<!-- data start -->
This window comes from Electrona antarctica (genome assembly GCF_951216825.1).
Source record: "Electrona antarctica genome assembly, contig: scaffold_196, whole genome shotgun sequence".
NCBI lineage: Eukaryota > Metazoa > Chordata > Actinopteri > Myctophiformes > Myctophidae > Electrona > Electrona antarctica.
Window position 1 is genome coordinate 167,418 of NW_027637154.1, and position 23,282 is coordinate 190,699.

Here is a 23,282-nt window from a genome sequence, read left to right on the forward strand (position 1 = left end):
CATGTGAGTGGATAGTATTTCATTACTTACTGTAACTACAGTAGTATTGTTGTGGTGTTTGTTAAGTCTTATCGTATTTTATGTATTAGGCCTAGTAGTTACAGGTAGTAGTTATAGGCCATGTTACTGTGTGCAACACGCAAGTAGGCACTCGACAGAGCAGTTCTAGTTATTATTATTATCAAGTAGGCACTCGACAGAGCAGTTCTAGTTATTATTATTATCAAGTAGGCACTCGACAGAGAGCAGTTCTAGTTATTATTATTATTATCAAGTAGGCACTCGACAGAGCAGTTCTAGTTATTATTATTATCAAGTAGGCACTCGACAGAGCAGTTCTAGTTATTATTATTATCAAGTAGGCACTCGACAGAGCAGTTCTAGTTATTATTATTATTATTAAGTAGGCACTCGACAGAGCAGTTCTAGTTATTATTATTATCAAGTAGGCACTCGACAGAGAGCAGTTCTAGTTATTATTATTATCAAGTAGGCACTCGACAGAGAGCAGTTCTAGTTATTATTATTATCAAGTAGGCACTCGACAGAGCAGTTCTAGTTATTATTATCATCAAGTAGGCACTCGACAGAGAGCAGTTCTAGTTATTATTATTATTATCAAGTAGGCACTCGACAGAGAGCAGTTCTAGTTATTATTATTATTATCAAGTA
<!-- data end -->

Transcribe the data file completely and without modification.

This window comes from Electrona antarctica (genome assembly GCF_951216825.1).
Source record: "Electrona antarctica genome assembly, contig: scaffold_196, whole genome shotgun sequence".
NCBI lineage: Eukaryota > Metazoa > Chordata > Actinopteri > Myctophiformes > Myctophidae > Electrona > Electrona antarctica.
Window position 1 is genome coordinate 167,418 of NW_027637154.1, and position 23,282 is coordinate 190,699.

Here is a 23,282-nt window from a genome sequence, read left to right on the forward strand (position 1 = left end):
CATGTGAGTGGATAGTATTTCATTACTTACTGTAACTACAGTAGTATTGTTGTGGTGTTTGTTAAGTCTTATCGTATTTTATGTATTAGGCCTAGTAGTTACAGGTAGTAGTTATAGGCCATGTTACTGTGTGCAACACGCAAGTAGGCACTCGACAGAGCAGTTCTAGTTATTATTATTATCAAGTAGGCACTCGACAGAGCAGTTCTAGTTATTATTATTATCAAGTAGGCACTCGACAGAGAGCAGTTCTAGTTATTATTATTATTATCAAGTAGGCACTCGACAGAGCAGTTCTAGTTATTATTATTATCAAGTAGGCACTCGACAGAGCAGTTCTAGTTATTATTATTATCAAGTAGGCACTCGACAGAGCAGTTCTAGTTATTATTATTATTATTAAGTAGGCACTCGACAGAGCAGTTCTAGTTATTATTATTATCAAGTAGGCACTCGACAGAGAGCAGTTCTAGTTATTATTATTATCAAGTAGGCACTCGACAGAGAGCAGTTCTAGTTATTATTATTATCAAGTAGGCACTCGACAGAGCAGTTCTAGTTATTATTATCATCAAGTAGGCACTCGACAGAGAGCAGTTCTAGTTATTATTATTATTATCAAGTAGGCACTCGACAGAGAGCAGTTCTAGTTATTATTATTATTATCAAGTA